Mature Indian Wax Scale on Twig.
Photo: Matt Bertone, NC State University
Updated: August 16, 2022
Indian Wax Scale (Ceroplastes ceriferus) is a non-native type of soft scale insect and can be difficult to manage. Their waxy body covering shields them from predators and certain pesticides. Learn more about scale insect groups and biology on Introduction to Scale Insects.
This is a common pest of hollies and a range of shrubs and can cause leaf drop and dieback when populations are high.
The crawler emergence period depends on temperature and can vary slightly from year to year. The approximate time to monitor for them is June.
They overwinter on the bark as adults.
Refer to our general scale management recommendations for both chemical-based and pesticide-free options. When pesticides are warranted, a combination of dormant oil applications and the use of systemic or growth-regulating insecticides is the most effective approach. For large populations, scale suppression may require more than one year of intervention, and professional pesticide applicators will be needed to apply certain treatments.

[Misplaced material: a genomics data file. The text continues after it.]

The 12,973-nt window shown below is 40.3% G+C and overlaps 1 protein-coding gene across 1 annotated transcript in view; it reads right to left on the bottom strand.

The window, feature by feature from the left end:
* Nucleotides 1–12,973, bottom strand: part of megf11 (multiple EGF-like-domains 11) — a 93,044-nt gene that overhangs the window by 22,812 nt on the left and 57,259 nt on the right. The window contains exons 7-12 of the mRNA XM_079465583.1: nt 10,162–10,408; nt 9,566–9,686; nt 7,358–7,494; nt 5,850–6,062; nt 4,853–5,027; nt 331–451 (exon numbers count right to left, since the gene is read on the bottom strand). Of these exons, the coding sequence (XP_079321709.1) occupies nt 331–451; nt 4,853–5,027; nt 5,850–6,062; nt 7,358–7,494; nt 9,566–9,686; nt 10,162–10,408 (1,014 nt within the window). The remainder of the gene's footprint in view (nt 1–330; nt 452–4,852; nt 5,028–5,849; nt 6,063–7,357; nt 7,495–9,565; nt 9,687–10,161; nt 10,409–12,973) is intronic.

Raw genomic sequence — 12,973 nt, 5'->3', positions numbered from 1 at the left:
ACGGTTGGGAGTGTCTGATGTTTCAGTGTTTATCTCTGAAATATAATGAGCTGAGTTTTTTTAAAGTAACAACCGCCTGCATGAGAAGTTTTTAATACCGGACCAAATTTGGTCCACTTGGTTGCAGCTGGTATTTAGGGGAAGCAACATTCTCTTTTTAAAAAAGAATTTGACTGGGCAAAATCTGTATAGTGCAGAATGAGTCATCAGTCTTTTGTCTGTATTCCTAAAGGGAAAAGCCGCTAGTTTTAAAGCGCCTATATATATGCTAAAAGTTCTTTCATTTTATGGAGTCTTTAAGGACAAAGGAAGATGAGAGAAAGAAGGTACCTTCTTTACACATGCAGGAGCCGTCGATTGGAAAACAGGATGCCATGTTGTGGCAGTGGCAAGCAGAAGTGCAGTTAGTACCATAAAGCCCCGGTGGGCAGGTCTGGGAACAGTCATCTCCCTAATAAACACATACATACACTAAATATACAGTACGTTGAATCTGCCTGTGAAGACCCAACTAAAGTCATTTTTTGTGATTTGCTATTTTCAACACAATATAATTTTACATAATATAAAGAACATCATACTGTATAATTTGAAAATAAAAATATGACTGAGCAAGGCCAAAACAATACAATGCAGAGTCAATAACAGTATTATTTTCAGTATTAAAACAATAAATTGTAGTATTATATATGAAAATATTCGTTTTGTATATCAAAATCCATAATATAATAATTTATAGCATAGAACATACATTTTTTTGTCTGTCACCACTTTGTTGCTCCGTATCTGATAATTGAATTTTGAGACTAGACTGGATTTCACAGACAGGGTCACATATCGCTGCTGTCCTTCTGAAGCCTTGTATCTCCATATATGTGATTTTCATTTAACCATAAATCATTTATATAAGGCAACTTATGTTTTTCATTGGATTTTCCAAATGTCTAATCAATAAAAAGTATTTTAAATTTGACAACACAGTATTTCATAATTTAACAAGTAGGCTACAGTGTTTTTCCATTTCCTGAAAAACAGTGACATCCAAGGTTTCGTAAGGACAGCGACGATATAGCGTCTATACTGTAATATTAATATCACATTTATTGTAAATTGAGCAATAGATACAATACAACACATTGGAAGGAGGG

The brief crawler emergence period for this species means that monitoring and treatment may need to occur in a relatively limited timeframe.
Just before the expected emergence period, start monitoring for crawlers. Since weather trends can shift date ranges, a more reliable prediction of timing can be made using Growing Degree Days and Plant Phenological Indicators. Here is a refined estimate of egg hatch and the beginning of crawler emergence:
1145 degree days
During the flowering of Bottlebrush Buckeye (Aesculus parviflora)
Before the flowering of Mimosa (Albizia julibrissin; invasive)
Adapted from, Managing Insects and Mites on Woody Plants, authors: Ph.D. John A. Davidson, Ph.D.and Michael J. Raupp, Ph.D. The Pest Predictive Calendar, and Scale Crawler Emergence Period chart compiled by Stanton Gill, Suzanne Klick, and Sarah Kenney.
Complied by Miri Talabac, Horticulturist & Coordinator, HGIC 2022